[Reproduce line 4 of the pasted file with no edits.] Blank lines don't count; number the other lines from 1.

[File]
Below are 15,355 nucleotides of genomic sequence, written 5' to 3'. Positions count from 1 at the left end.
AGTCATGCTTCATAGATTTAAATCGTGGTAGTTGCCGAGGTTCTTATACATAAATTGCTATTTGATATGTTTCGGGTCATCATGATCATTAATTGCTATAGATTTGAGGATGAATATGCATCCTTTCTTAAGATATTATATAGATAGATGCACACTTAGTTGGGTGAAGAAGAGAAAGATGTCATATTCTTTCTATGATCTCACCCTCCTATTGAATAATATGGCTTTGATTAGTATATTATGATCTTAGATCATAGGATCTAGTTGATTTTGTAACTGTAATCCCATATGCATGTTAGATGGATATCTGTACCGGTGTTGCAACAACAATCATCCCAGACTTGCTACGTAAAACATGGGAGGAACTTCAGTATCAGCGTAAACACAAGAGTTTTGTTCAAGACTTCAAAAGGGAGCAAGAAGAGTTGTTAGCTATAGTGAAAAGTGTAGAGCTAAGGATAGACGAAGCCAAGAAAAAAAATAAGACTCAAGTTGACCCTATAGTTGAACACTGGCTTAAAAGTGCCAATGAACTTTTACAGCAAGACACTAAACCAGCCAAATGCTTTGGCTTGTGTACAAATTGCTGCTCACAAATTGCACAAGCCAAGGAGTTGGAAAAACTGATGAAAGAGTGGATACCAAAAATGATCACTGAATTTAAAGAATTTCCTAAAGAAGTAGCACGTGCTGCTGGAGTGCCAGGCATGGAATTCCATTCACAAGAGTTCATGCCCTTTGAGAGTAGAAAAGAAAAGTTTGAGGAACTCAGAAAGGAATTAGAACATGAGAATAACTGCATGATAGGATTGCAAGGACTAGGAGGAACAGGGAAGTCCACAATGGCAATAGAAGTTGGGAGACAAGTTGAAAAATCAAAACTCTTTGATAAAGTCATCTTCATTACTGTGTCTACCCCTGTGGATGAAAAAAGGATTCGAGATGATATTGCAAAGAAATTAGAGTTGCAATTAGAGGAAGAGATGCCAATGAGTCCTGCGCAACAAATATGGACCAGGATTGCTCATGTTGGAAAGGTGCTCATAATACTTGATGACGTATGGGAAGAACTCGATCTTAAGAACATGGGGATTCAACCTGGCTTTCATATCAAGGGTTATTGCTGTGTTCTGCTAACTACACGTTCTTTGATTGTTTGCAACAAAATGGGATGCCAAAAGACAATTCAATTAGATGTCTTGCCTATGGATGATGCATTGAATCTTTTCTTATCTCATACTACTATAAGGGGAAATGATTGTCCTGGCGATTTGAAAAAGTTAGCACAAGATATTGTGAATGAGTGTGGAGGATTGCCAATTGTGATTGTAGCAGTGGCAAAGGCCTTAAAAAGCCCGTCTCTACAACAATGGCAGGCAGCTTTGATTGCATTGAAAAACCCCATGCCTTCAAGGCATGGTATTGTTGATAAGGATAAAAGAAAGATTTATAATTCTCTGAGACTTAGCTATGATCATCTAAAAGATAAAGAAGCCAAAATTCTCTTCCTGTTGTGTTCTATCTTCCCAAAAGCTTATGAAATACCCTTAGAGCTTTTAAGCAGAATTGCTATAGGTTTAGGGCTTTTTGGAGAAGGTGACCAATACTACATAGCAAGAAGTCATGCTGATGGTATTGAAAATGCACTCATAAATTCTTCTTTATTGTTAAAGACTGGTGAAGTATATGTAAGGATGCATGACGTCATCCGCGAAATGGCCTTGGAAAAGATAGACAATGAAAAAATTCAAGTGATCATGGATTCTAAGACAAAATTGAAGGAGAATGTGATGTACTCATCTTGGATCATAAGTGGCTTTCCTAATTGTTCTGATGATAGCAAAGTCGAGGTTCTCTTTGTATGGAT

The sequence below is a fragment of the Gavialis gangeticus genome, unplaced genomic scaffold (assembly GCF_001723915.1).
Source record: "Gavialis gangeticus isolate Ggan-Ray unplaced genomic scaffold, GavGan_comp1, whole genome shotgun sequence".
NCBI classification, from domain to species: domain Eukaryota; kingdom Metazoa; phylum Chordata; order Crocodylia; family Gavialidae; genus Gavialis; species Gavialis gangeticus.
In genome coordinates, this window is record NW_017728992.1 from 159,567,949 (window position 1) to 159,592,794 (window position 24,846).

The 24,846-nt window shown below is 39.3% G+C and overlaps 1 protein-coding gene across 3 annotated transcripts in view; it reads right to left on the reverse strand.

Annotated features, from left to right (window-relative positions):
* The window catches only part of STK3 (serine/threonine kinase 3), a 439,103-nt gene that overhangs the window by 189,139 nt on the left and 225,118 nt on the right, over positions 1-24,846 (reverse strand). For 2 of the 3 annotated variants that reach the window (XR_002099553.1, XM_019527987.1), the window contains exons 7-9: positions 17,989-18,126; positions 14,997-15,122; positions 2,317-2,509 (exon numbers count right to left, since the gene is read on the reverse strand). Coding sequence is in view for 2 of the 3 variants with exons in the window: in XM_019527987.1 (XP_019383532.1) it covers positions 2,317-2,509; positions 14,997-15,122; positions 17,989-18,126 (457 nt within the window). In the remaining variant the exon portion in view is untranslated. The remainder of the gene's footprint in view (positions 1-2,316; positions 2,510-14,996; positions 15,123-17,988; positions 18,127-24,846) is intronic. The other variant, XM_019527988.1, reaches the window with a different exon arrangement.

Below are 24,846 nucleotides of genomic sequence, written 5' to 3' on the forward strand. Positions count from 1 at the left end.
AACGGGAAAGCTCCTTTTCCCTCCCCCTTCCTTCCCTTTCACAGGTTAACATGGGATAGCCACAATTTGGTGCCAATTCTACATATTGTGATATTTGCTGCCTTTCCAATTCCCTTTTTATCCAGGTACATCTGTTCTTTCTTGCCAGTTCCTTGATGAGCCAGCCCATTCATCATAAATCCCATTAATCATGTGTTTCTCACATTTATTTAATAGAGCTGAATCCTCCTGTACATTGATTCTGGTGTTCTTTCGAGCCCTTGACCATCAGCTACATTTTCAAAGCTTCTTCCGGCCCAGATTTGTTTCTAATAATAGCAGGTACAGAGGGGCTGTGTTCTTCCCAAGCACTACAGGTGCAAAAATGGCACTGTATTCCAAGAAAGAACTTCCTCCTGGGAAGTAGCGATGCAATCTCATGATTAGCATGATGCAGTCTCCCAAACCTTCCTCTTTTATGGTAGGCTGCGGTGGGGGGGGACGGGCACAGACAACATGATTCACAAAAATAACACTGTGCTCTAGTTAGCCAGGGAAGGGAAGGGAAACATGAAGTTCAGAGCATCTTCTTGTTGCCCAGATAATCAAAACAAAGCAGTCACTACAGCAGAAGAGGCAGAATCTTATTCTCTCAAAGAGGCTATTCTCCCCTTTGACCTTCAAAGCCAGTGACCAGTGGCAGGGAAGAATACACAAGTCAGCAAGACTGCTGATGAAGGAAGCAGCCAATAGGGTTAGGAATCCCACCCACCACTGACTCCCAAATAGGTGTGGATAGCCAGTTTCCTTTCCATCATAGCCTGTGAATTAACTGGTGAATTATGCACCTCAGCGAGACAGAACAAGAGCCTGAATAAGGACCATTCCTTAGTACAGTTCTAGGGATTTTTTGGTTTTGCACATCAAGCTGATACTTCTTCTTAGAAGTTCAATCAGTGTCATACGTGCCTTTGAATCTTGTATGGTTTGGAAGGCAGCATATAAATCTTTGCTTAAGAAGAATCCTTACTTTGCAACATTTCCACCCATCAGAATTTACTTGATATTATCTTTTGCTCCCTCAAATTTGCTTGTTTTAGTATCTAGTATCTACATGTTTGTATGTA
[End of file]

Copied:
Source record: "Gavialis gangeticus isolate Ggan-Ray unplaced genomic scaffold, GavGan_comp1, whole genome shotgun sequence".